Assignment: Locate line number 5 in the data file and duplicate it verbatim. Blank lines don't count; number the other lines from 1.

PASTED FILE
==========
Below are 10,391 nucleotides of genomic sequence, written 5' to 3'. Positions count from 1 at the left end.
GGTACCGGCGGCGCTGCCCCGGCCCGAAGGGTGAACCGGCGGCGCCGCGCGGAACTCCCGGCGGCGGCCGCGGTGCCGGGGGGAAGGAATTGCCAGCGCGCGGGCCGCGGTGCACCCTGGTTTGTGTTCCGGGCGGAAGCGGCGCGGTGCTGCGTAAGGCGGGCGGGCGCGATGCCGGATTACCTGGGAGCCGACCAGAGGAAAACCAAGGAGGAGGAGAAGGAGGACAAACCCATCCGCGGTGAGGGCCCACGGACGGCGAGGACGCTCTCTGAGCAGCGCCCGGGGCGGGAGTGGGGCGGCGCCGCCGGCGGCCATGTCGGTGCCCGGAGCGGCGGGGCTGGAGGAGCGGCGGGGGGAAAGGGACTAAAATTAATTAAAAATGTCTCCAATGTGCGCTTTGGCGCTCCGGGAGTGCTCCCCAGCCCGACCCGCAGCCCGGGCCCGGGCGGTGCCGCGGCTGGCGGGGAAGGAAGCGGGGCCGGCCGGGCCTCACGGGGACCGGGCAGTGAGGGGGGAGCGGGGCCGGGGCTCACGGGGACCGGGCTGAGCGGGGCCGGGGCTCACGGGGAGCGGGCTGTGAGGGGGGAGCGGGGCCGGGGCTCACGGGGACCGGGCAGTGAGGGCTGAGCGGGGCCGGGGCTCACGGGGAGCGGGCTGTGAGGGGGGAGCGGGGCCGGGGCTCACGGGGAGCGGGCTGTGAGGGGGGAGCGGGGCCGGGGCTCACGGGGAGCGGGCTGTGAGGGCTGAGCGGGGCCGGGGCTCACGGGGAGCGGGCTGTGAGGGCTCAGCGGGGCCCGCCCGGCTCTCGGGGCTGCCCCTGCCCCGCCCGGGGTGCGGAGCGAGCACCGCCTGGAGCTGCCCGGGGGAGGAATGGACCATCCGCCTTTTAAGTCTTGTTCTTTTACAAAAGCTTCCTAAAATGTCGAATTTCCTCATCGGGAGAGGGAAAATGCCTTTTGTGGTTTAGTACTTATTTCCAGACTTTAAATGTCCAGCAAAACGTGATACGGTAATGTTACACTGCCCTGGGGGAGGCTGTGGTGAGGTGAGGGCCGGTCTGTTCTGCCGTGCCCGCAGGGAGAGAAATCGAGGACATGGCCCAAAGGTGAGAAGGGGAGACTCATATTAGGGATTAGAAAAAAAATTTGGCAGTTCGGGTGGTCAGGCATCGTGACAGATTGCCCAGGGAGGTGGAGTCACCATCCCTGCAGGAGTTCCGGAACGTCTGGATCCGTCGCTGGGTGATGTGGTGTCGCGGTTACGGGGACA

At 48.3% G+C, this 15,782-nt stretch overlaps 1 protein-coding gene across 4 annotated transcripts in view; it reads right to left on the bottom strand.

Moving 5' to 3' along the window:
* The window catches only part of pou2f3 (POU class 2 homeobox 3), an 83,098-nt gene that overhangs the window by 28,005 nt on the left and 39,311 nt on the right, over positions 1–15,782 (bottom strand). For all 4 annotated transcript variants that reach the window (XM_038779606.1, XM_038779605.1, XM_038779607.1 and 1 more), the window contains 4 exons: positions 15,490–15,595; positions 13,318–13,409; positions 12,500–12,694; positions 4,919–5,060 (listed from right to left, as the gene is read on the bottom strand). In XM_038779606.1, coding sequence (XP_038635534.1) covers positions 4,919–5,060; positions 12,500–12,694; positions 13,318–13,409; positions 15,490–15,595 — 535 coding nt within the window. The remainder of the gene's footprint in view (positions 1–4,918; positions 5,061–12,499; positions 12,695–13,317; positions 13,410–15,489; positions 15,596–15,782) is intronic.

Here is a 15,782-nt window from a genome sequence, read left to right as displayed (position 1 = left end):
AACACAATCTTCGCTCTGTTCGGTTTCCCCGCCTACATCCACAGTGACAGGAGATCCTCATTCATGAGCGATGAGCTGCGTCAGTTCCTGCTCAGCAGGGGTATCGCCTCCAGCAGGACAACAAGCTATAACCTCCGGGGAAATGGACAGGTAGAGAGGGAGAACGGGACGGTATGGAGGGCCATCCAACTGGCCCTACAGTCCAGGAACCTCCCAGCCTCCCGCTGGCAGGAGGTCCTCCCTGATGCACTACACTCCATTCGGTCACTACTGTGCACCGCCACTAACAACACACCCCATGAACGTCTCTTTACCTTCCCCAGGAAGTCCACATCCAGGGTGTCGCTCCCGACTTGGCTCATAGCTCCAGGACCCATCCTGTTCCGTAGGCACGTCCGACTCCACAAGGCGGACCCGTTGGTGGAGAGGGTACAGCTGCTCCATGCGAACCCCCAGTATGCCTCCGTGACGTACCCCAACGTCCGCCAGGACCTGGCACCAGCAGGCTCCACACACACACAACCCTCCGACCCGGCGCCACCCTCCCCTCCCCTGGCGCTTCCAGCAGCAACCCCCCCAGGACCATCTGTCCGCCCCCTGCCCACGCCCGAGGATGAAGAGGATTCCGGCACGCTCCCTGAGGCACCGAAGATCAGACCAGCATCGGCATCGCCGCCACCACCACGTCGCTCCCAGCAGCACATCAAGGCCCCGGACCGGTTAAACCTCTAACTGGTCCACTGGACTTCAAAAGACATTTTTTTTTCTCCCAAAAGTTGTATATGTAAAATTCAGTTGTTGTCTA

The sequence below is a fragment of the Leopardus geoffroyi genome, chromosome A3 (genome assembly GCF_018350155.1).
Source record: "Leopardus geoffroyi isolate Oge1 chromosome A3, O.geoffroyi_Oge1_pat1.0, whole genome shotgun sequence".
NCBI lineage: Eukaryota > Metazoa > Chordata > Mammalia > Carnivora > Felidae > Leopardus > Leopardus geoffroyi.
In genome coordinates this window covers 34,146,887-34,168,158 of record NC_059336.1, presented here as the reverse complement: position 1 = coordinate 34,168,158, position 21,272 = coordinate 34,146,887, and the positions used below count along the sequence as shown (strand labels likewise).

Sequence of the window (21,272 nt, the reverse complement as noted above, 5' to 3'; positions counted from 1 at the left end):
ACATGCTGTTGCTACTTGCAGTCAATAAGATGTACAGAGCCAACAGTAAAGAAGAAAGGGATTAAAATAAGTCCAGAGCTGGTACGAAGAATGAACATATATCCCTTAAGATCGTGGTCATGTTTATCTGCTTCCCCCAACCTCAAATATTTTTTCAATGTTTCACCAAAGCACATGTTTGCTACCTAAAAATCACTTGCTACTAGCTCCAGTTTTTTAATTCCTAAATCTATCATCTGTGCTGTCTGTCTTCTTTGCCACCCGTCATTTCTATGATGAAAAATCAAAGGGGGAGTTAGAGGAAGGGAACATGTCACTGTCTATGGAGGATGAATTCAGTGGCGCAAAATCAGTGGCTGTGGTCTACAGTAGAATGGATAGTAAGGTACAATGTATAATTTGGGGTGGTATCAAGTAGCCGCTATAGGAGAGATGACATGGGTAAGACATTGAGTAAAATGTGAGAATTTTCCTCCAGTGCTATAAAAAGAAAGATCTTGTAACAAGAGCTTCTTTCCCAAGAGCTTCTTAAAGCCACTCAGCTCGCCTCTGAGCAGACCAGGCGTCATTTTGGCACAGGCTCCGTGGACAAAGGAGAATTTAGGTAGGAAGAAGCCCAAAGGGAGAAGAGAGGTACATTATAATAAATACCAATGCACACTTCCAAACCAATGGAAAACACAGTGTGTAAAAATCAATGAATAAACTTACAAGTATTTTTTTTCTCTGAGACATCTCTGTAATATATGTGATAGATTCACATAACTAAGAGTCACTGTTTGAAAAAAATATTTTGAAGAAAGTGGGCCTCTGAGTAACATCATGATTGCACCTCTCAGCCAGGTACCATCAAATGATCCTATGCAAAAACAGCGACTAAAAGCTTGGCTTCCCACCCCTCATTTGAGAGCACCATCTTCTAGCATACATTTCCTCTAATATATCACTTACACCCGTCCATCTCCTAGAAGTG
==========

* The window catches only part of pou2f3 (POU class 2 homeobox 3), an 83,098-nt gene that overhangs the window by 28,005 nt on the left and 39,311 nt on the right, over positions 1–15,782 (bottom strand). For all 4 annotated transcript variants that reach the window (XM_038779606.1, XM_038779605.1, XM_038779607.1 and 1 more), the window contains 4 exons: positions 15,490–15,595; positions 13,318–13,409; positions 12,500–12,694; positions 4,919–5,060 (listed from right to left, as the gene is read on the bottom strand). In XM_038779606.1, coding sequence (XP_038635534.1) covers positions 4,919–5,060; positions 12,500–12,694; positions 13,318–13,409; positions 15,490–15,595 — 535 coding nt within the window. The remainder of the gene's footprint in view (positions 1–4,918; positions 5,061–12,499; positions 12,695–13,317; positions 13,410–15,489; positions 15,596–15,782) is intronic.